The Resident Doctors Association at All India Institute of Medical Sciences (AIIMS), New Delhi released a statement to the press that there would be a “nation wide protest” if the issue fails to get the attention it deserves. I know very well, what will actually happen.

Hitting doctors when the patient dies has become a norm. Agitations and protests and doctors’ strikes immediately follow. But nothing major happens after that. After about a week of gradually weaning discussions and debates, the issue dies down, the Hippocratic Oath kicks in and residents and interns and all other protesting doctors get back to work, only to be assaulted again.

The likelihood of the current agitation among the resident and intern doctors across the country is likely to settle down similarly, since Dr. Mukhoapdhyay has now been pronounced out of danger. And why not?... a fractured skull can be successfully repaired. The country knows well that doctors of even one city will not execute a coordinated shut down for a day, let alone planning an indefinite nationwide standstill of healthcare delivery.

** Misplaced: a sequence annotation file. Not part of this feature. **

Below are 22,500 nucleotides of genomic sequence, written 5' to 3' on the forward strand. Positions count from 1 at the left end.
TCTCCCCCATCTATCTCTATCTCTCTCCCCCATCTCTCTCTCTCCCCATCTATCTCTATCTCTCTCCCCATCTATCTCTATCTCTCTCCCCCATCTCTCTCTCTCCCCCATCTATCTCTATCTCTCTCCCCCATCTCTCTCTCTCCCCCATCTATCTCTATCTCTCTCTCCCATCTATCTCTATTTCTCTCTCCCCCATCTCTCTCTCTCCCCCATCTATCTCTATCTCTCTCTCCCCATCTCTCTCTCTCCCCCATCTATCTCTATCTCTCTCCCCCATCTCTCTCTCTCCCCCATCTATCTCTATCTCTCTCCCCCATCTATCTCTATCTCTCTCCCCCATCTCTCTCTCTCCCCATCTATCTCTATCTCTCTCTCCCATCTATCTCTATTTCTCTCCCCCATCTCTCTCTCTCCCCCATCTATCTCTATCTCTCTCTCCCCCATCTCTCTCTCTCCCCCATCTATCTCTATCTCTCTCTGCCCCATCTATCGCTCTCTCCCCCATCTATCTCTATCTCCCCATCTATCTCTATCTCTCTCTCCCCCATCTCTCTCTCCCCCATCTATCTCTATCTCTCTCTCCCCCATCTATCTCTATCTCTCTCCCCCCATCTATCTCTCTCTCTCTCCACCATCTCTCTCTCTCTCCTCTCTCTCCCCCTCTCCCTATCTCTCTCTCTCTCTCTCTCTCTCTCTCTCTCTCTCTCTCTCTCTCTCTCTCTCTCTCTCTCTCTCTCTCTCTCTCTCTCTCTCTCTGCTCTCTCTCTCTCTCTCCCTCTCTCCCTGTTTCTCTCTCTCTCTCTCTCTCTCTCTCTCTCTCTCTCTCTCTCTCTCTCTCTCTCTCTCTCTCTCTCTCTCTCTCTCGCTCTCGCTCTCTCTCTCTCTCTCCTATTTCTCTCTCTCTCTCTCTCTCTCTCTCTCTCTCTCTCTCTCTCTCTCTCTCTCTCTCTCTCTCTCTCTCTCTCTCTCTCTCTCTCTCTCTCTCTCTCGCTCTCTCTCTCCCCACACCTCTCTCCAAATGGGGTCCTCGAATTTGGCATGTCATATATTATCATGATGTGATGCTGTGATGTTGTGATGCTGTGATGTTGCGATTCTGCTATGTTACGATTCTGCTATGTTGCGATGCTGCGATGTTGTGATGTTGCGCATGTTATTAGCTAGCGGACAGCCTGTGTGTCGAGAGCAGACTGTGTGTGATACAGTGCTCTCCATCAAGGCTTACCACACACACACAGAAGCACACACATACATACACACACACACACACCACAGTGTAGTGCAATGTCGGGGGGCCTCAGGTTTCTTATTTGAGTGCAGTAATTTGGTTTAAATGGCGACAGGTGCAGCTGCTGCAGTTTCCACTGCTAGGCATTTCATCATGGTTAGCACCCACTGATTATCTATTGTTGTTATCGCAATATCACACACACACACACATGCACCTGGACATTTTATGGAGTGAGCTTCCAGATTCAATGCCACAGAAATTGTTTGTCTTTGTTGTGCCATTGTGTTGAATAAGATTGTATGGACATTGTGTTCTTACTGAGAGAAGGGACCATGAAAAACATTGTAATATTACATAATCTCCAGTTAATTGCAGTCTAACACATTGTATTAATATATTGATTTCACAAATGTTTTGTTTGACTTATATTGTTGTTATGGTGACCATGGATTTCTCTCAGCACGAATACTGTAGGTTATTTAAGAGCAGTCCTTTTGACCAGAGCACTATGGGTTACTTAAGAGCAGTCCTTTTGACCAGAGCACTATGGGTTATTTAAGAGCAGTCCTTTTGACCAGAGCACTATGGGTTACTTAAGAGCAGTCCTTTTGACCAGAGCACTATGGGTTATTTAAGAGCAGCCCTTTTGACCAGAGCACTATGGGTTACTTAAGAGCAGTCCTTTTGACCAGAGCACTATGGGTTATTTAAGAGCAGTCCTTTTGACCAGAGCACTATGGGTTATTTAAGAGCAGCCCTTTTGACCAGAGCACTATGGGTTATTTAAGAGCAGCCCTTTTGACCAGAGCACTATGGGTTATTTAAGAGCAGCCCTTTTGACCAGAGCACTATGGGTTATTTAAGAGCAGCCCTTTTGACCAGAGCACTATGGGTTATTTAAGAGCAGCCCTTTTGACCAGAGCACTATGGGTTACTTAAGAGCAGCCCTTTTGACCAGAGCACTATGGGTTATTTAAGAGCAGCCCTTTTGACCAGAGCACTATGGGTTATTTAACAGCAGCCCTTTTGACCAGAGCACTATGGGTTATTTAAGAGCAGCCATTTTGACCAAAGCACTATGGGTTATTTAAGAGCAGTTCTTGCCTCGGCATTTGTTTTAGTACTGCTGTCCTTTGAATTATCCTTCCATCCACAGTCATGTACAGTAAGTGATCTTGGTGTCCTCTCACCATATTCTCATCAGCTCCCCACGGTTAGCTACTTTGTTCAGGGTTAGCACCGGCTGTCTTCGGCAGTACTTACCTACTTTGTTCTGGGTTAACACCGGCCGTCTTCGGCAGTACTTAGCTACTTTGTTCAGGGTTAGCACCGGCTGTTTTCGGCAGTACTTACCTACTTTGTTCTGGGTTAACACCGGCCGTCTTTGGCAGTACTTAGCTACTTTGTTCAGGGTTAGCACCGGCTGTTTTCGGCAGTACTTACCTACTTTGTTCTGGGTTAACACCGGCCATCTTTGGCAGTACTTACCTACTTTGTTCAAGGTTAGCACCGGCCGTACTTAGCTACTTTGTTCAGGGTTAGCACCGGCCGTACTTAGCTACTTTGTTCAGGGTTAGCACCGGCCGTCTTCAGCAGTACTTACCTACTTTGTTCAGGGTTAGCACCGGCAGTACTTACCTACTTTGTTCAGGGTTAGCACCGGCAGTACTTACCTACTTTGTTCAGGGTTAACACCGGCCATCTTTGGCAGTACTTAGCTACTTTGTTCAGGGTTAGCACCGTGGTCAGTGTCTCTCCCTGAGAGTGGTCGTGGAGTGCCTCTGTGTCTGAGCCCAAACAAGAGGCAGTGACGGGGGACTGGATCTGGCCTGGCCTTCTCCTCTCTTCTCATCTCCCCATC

The problem is that planning a nationwide paralysis of health care delivery system means a planning a nationwide disaster. No emergency services, no life support, no ambulances, no deliveries, no babies, no vaccinations – only loads of unaddressed misery unfolding. Sympathy for the ailing, alarming numbers of seriously debilitated patients and the “Ethics lessons” will kick in, way before any agitation can gain momentum. We doctors are bound by an oath to serve those who need our medical know how, despite our personal conditions. This is becoming an easy weakness to be exploited by patients and their relatives, when the treatment and its outcome do not conform to their expectations.